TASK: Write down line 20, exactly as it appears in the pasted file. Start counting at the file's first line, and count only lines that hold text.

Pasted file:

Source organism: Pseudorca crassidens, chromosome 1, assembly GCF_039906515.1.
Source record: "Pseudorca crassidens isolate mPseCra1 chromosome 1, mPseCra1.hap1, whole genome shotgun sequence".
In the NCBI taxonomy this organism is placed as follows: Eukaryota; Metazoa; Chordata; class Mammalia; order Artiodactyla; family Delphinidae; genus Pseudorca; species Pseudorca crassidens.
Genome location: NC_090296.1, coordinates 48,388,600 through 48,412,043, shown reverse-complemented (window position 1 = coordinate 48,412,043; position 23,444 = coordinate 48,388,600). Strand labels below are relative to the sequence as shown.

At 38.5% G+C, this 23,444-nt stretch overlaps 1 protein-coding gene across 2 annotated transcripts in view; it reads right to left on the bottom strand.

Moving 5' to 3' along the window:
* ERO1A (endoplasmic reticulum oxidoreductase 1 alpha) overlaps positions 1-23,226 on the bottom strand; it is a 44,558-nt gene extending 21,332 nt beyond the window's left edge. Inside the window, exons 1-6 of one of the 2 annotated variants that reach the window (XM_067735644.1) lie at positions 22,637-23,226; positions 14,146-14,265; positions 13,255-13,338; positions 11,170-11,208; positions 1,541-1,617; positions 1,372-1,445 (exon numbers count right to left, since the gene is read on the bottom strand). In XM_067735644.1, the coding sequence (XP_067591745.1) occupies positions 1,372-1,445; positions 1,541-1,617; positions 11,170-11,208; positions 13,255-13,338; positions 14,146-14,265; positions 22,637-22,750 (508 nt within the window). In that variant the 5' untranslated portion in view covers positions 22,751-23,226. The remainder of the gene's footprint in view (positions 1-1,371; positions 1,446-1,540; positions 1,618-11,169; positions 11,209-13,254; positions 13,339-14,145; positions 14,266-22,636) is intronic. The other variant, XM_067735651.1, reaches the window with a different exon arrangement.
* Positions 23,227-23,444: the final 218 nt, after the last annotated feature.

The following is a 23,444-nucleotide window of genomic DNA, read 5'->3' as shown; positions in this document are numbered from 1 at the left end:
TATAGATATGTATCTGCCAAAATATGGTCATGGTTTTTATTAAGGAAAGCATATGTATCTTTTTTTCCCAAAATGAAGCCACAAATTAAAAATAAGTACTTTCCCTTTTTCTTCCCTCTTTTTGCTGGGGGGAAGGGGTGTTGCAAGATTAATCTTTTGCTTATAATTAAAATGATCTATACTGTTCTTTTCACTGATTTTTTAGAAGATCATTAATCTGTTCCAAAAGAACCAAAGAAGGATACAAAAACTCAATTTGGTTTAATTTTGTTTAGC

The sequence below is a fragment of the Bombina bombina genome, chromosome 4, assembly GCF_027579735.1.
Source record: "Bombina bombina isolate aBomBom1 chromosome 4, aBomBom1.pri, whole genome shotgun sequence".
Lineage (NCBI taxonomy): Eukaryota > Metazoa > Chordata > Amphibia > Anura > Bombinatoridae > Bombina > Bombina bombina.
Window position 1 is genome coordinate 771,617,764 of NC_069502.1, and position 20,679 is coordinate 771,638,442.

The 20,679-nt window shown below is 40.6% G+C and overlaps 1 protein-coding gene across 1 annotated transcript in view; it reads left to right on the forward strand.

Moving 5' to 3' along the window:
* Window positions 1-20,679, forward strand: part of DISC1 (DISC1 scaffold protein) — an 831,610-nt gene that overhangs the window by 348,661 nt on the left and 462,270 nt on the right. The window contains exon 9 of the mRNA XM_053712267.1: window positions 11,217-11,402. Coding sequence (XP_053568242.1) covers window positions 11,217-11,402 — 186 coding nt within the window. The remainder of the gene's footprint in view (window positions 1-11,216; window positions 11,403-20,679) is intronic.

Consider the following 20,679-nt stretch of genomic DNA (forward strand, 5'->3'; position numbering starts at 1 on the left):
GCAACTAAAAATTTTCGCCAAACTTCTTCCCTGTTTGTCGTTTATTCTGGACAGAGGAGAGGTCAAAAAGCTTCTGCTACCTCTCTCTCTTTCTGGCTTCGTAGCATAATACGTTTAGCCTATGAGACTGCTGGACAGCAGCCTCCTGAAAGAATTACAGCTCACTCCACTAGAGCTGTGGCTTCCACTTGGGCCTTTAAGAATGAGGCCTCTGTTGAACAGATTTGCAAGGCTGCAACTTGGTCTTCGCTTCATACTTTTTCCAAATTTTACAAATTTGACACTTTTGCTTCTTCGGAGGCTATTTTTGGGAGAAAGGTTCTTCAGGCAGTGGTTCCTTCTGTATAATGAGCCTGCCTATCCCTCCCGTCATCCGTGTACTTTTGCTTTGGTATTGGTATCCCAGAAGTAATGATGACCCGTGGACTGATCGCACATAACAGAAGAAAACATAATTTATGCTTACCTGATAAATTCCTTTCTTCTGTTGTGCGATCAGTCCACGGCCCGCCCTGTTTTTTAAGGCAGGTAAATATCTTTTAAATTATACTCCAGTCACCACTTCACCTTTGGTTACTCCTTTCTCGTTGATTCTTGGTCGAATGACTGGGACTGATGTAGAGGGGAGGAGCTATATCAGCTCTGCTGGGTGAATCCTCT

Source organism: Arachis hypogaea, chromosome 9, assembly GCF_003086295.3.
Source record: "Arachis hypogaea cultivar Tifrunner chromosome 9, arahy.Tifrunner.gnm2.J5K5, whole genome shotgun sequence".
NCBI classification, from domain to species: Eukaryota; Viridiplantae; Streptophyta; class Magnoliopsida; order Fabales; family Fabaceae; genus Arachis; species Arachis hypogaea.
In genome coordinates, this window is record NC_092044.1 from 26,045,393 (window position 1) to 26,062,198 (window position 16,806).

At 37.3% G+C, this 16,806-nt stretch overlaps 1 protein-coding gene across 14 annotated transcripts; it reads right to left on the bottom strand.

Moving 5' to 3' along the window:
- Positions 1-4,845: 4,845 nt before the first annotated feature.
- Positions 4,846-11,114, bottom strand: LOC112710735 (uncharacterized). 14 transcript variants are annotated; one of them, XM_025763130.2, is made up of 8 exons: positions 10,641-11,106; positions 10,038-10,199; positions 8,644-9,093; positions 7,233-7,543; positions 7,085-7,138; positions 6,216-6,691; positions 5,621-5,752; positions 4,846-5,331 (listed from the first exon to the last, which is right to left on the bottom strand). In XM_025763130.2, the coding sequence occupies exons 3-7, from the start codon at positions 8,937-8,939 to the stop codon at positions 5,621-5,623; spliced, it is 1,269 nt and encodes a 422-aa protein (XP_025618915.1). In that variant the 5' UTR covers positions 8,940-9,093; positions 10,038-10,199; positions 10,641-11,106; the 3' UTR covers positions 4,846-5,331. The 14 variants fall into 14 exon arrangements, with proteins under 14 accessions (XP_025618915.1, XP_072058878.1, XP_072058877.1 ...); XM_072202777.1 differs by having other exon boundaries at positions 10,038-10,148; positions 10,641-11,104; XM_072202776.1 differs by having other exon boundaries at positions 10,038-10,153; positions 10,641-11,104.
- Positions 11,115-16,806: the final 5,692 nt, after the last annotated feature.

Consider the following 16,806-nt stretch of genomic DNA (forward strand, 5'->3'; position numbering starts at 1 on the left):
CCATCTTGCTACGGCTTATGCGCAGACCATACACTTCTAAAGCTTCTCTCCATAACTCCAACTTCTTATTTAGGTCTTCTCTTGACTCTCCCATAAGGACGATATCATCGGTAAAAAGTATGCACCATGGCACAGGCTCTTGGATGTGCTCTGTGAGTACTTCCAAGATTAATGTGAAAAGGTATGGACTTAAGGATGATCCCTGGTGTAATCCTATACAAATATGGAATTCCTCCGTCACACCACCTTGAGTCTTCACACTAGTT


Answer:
Source organism: Arachis hypogaea, chromosome 9, assembly GCF_003086295.3.